Born to Edward and Sarah Kipp on July 15, 1915, Dorothea Sarah was the second of five children: older brother Alfred and younger siblings Deloris, Adrain and Evelyn. Dorothea grew up on a virtually self-sufficient farm in western Ohio, outside the little German community of New Knoxville. Although the family farm required demanding physical labor, it was untouched by the vicissitudes of the economy including the crash of 1929. Until Dorothea went to school in a brick, one-room school, she and her family spoke only German. The Kipp family's social life revolved around their religious life at the stately and vibrant Evangelical and Reformed Church in the center of the village. It was at church that Dorothea met the boy who would one day become her husband, Victor Paul Wierwille.
After graduating from high school, Dorothea's family needed her assistance on the farm and in the care of her younger siblings. But a year later her grandfather Kipp and her father helped her realize her dream of going to nurses training at Deaconess Hospital in Cincinnati, Ohio. While training to become a registered nurse, Dorothea and Victor corresponded and saw each other on holidays when both were back in New Knoxville. The romance floured. So when Dorothea was finishing nurses training in the summer of 1937, Victor went to Cincinnati and they eloped across the Ohio River to Owensboro, Kentucky, on July 2.
The newly-weds moved to Sheboygan, Wisconsin, where Dorothea worked in the local hospital while Victor finished his undergraduate degree and his bachelor of divinity degree at Mission House Seminary. While Victor pursued his Master of Theology at Princeton Theological Seminary in Princeton, New Jersey, and while Dorothea was again working in the local hospital there, their first child, Donald Ernst was born in 1940. Moving in 1941 to their first pastorate in Payne, Ohio, and continuing through their years in the Evangelical and Reformed denomination in Van Wert, Ohio, Dorothea was the model minister's wife, always caring for the needs of the congregations and the Chimes Hour Youth Caravan, the radio outreach, by encouraging those in distress, applying her nursing skills and using her musical talent in directing the church choirs for a period of time. She did all this while rearing three children, Karen Ruth and Mary Ellen having come along, joining big brother Don.
Dorothea and Victor had hoped to have five children. But after having the first three, Dorothea didn't become pregnant again until they were deep into making arrangements for the family to do a nine-month mission trip to England and India in 1955-56. So the difficult decision was made to go ahead with the trip and leave their newborn, John Paul, with Dorothea's sister Deloris and her family. While abroad, Dorothea and Victor and heir three older children ministered to thousands the power of God and His resurrected son.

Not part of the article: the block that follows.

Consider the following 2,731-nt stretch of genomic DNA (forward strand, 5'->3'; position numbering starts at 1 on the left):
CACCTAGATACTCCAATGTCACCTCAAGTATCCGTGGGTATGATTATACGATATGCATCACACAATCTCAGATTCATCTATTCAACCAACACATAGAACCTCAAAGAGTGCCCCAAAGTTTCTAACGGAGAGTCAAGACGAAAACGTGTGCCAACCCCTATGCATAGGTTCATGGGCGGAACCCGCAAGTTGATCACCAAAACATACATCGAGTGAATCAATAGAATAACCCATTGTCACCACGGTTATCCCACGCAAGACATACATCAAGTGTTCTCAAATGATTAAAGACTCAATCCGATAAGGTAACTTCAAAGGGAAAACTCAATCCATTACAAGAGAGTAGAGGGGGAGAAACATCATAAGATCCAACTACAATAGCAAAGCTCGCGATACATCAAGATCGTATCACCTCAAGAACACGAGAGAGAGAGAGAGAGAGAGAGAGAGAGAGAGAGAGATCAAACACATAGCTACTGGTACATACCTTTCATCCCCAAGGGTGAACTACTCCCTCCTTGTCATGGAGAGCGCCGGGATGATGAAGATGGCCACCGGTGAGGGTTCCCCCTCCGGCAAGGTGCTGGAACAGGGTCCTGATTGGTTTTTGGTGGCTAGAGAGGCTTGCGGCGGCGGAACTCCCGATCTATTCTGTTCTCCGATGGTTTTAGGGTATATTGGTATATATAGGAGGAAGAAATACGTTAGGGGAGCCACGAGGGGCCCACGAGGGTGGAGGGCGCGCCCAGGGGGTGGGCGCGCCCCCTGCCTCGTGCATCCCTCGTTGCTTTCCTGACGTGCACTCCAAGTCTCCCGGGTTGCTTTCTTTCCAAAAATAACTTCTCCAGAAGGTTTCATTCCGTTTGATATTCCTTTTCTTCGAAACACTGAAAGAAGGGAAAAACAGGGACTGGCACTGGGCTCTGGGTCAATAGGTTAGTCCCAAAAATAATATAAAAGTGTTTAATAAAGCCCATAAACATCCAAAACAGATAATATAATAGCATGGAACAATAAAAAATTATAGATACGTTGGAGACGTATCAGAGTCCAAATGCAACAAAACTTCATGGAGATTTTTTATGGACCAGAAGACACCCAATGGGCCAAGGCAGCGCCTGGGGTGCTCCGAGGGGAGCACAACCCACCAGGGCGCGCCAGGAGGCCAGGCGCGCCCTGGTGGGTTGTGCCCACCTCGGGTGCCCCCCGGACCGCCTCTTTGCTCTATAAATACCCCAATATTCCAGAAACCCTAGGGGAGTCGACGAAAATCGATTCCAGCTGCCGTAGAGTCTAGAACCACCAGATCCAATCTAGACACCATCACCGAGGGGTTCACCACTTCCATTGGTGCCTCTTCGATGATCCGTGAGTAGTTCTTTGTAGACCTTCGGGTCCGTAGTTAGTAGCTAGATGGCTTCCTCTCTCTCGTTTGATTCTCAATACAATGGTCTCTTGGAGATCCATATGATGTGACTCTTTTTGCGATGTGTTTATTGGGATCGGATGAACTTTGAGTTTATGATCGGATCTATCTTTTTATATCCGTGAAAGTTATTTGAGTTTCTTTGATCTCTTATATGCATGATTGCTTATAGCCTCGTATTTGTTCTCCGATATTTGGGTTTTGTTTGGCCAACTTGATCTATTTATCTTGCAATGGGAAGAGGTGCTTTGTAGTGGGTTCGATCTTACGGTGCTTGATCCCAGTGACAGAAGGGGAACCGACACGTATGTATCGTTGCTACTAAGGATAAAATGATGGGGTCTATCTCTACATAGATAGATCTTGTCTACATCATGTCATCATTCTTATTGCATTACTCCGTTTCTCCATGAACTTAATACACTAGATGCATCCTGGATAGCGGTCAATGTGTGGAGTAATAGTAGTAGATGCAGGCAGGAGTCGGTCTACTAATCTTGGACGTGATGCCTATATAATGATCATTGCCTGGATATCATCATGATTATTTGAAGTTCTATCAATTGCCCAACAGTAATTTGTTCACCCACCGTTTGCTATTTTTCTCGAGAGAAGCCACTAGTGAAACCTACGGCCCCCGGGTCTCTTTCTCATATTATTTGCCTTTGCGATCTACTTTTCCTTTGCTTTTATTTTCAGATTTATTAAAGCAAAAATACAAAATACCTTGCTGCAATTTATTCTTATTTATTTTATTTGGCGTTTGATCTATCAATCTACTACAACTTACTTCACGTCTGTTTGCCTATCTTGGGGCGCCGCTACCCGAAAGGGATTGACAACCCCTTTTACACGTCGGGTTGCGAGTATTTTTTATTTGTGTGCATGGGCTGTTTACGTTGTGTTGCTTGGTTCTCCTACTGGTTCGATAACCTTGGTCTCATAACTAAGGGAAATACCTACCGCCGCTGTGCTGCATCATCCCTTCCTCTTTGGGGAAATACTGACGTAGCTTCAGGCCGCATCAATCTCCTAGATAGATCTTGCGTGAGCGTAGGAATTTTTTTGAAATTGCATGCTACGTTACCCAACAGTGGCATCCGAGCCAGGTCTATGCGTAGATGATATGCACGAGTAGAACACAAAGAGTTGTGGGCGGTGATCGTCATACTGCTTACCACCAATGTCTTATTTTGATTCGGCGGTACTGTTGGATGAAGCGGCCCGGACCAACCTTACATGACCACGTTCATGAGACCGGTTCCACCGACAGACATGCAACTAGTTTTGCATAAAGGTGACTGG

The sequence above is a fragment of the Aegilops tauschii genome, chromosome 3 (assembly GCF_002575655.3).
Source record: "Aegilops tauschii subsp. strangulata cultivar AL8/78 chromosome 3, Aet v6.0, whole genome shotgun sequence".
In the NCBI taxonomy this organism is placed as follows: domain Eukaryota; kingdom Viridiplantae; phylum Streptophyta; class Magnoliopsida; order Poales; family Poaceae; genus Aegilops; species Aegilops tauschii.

Returning to Van Wert, Ohio, after the mission trip, Victor's ministry was growing in a new direction, so the two of them decided to take a step of faith and branch out into their full-time interdenominational ministry which they had previously named "The Way," named for those in the Book of Acts who were followers of Jesus Christ.
While renting a large, private home in Van Wert, the fifth and final child was born, Sara Kathryn. During this time of transition and with the crucial believing and financial support of Victor's older brother Harry, Dorothea began planning the remodeling of the Wierwille family homestead, which had been inherited by this time, to be used for the headquarters of The Way. Always an accomplished cook, baker, and seamstress, Dorothea now undertook the challenge of architect and contractor. In whatever capacity a need presented itself for the ministry, Dorothea willingly and capably committed herself. She was always committed to supporting the prayers and calling of her husband and The Way Ministry.
As the ministry grew and branched out from New Knoxville, Dorothea's roles continued to evolve. She did meal planning, landscape, architectural and interior design, guest housing, proofreading, all at the same time that she entertained in her home and cared for those who were ill and needed a peaceful and positive place to recuperate. Another mission she devoted herself to was writing personal notes of care and encouragement to thousands of people over the years. The final capstone to her husband's memory was her writing Victor's biography from birth to 1961, Born Again to Serve.
Dorothea's innermost desire, from childhood and through her entire life, was to work heartily unto the Lord. She found her personal fulfillment in that. Her graciousness, even temperament, her physical endurance, her positive attitude, her other-person-mindedness, and her total confidence in God's Word and His goodness and power made her the outstanding and exceptional woman that she was. Dorothea has now finished her course, she kept the faith and she awaits the return of our savior, Jesus Christ, who gave us our Hope of a great and glorious return.